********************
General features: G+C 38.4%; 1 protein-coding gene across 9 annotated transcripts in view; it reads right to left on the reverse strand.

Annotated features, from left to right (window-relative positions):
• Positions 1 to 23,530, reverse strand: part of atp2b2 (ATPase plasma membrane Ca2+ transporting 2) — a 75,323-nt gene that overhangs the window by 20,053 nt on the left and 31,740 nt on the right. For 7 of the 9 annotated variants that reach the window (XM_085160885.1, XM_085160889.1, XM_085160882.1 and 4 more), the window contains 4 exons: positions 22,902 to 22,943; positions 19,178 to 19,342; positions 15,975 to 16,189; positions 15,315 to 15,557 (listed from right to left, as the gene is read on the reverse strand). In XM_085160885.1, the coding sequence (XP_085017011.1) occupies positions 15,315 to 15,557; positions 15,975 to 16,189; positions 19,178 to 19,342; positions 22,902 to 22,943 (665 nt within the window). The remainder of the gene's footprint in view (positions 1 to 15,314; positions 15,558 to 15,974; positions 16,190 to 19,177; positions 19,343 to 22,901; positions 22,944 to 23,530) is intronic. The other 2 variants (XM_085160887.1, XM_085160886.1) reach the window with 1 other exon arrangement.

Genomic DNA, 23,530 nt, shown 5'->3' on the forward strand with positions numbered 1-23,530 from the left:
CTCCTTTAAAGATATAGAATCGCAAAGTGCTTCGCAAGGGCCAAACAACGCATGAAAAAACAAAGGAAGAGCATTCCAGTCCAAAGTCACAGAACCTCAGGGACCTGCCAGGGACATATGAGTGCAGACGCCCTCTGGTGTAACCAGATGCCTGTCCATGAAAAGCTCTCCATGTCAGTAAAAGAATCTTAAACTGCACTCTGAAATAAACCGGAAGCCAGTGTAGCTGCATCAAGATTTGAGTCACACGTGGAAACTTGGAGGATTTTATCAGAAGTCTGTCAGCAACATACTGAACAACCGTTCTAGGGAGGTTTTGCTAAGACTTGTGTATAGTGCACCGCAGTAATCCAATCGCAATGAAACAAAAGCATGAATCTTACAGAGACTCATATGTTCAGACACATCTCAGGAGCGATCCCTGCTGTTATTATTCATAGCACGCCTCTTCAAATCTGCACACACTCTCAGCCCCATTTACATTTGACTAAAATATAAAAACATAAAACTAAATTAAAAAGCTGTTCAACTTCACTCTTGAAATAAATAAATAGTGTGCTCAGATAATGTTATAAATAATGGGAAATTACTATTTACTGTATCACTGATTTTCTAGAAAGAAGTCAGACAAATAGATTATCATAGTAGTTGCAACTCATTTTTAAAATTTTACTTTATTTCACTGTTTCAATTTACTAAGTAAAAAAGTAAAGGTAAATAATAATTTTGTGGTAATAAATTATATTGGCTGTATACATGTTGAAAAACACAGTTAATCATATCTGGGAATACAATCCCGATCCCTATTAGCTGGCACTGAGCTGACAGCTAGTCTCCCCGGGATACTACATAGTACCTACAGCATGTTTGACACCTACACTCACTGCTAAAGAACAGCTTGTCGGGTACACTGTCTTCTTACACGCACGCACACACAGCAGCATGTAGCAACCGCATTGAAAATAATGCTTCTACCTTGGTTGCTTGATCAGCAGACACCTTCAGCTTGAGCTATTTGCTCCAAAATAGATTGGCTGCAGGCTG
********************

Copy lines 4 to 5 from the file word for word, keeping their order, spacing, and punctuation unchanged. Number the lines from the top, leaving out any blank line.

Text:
Genomic DNA, 23,530 nt, shown 5'->3' on the forward strand with positions numbered 1-23,530 from the left:
CTCCTTTAAAGATATAGAATCGCAAAGTGCTTCGCAAGGGCCAAACAACGCATGAAAAAACAAAGGAAGAGCATTCCAGTCCAAAGTCACAGAACCTCAGGGACCTGCCAGGGACATATGAGTGCAGACGCCCTCTGGTGTAACCAGATGCCTGTCCATGAAAAGCTCTCCATGTCAGTAAAAGAATCTTAAACTGCACTCTGAAATAAACCGGAAGCCAGTGTAGCTGCATCAAGATTTGAGTCACACGTGGAAACTTGGAGGATTTTATCAGAAGTCTGTCAGCAACATACTGAACAACCGTTCTAGGGAGGTTTTGCTAAGACTTGTGTATAGTGCACCGCAGTAATCCAATCGCAATGAAACAAAAGCATGAATCTTACAGAGACTCATATGTTCAGACACATCTCAGGAGCGATCCCTGCTGTTATTATTCATAGCACGCCTCTTCAAATCTGCACACACTCTCAGCCCCATTTACATTTGACTAAAATATAAAAACATAAAACTAAATTAAAAAGCTGTTCAACTTCACTCTTGAAATAAATAAATAGTGTGCTCAGATAATGTTATAAATAATGGGAAATTACTATTTACTGTATCACTGATTTTCTAGAAAGAAGTCAGACAAATAGATTATCATAGTAGTTGCAACTCATTTTTAAAATTTTACTTTATTTCACTGTTTCAATTTACTAAGTAAAAAAGTAAAGGTAAATAATAATTTTGTGGTAATAAATTATATTGGCTGTATACATGTTGAAAAACACAGTTAATCATATCTGGGAATACAATCCCGATCCCTATTAGCTGGCACTGAGCTGACAGCTAGTCTCCCCGGGATACTACATAGTACCTACAGCATGTTTGACACCTACACTCACTGCTAAAGAACAGCTTGTCGGGTACACTGTCTTCTTACACGCACGCACACACAGCAGCATGTAGCAACCGCATTGAAAATAATGCTTCTACCTTGGTTGCTTGATCAGCAGACACCTTCAGCTTGAGCTATTTGCTCCAAAATAGATTGGCTGCAGGCTG